By NEIL GORDON
The new SAM database is being touted as an optimally streamlined data resource that will bring greater efficiency and result in significant cost savings. SAM will eventually consolidate nine online government databases into one system. Phase 1 includes the Central Contractor Registration (CCR), the Online Representations and Certifications Application (ORCA), and the Excluded Parties List System (EPLS). These stand-alone legacy systems will be shut down as they are added to SAM.
The public can search for information on contractors and grantees without having to log in or register for a SAM account, although registration is required if you want to save your searches. Information that was previously publicly available in the legacy systems will now be publicly accessible in SAM. Sadly, this means contractor past performance data will still be off-limits.
The SAM architecture was designed by IBM (with assistance by Northrop Grumman) under a $74.4 million contract awarded in early 2010, but the genesis of the project – the idea of an Integrated Acquisition Environment (IAE) – dates back to 2001. For the GSA, getting to this point has not been easy. A lack of funding, coupled with the dramatic rise in costs (from $96 million to $181 million), forced GSA to delay SAM’s Phase 1 roll-out and scale back its ambition for future phases. In March, the Government Accountability Office (GAO) warned the GSA to reevaluate SAM to determine whether it is still the most cost-effective IAE alternative.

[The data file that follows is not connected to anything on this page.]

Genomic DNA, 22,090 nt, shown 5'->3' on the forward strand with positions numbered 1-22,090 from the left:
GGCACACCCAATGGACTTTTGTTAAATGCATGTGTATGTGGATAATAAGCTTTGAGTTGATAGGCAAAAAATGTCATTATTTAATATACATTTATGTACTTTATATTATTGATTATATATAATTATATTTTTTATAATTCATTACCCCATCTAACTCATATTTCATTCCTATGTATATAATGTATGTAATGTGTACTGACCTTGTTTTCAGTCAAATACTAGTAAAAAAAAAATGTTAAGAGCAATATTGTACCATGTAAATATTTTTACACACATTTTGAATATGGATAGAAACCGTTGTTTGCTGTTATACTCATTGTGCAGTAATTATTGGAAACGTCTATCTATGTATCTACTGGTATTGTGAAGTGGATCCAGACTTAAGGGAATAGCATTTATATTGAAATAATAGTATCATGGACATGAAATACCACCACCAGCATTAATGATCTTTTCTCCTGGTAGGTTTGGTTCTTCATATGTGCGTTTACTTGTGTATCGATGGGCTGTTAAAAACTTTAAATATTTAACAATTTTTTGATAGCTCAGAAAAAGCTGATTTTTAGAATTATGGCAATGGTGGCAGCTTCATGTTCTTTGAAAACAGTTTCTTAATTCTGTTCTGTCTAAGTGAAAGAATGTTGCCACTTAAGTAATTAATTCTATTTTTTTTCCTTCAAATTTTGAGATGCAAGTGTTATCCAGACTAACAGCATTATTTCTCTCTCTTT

We encourage you to poke around the SAM database. Let us know what you think. If you need help, the GSA has posted a 350-page user’s guide here.